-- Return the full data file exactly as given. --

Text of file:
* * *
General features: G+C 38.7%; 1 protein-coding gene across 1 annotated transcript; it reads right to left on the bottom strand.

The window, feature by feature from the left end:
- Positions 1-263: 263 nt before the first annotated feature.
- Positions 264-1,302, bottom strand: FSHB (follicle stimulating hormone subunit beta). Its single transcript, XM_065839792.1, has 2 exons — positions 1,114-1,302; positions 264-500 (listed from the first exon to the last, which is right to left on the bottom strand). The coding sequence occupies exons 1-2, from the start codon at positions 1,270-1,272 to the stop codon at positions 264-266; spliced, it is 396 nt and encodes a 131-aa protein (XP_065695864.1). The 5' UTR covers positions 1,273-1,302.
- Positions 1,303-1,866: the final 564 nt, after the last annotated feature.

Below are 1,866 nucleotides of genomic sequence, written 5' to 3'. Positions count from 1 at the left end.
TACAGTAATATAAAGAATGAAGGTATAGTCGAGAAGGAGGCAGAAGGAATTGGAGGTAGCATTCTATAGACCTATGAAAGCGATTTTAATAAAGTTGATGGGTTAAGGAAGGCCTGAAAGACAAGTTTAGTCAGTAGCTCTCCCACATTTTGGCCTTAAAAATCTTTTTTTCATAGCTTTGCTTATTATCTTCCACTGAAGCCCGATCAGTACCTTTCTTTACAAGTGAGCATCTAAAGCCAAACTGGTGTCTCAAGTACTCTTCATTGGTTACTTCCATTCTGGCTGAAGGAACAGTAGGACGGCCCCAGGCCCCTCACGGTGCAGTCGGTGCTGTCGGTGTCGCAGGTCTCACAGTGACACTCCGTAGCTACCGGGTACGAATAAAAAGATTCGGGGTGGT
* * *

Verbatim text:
General features: G+C 38.7%; 1 protein-coding gene across 1 annotated transcript; it reads right to left on the bottom strand.

The window, feature by feature from the left end:
- Positions 1-263: 263 nt before the first annotated feature.
- Positions 264-1,302, bottom strand: FSHB (follicle stimulating hormone subunit beta). Its single transcript, XM_065839792.1, has 2 exons — positions 1,114-1,302; positions 264-500 (listed from the first exon to the last, which is right to left on the bottom strand). The coding sequence occupies exons 1-2, from the start codon at positions 1,270-1,272 to the stop codon at positions 264-266; spliced, it is 396 nt and encodes a 131-aa protein (XP_065695864.1). The 5' UTR covers positions 1,273-1,302.
- Positions 1,303-1,866: the final 564 nt, after the last annotated feature.

Below are 1,866 nucleotides of genomic sequence, written 5' to 3'. Positions count from 1 at the left end.
TACAGTAATATAAAGAATGAAGGTATAGTCGAGAAGGAGGCAGAAGGAATTGGAGGTAGCATTCTATAGACCTATGAAAGCGATTTTAATAAAGTTGATGGGTTAAGGAAGGCCTGAAAGACAAGTTTAGTCAGTAGCTCTCCCACATTTTGGCCTTAAAAATCTTTTTTTCATAGCTTTGCTTATTATCTTCCACTGAAGCCCGATCAGTACCTTTCTTTACAAGTGAGCATCTAAAGCCAAACTGGTGTCTCAAGTACTCTTCATTGGTTACTTCCATTCTGGCTGAAGGAACAGTAGGACGGCCCCAGGCCCCTCACGGTGCAGTCGGTGCTGTCGGTGTCGCAGGTCTCACAGTGACACTCCGTAGCTACCGGGTACGAATAAAAAGATTCGGGGTGGT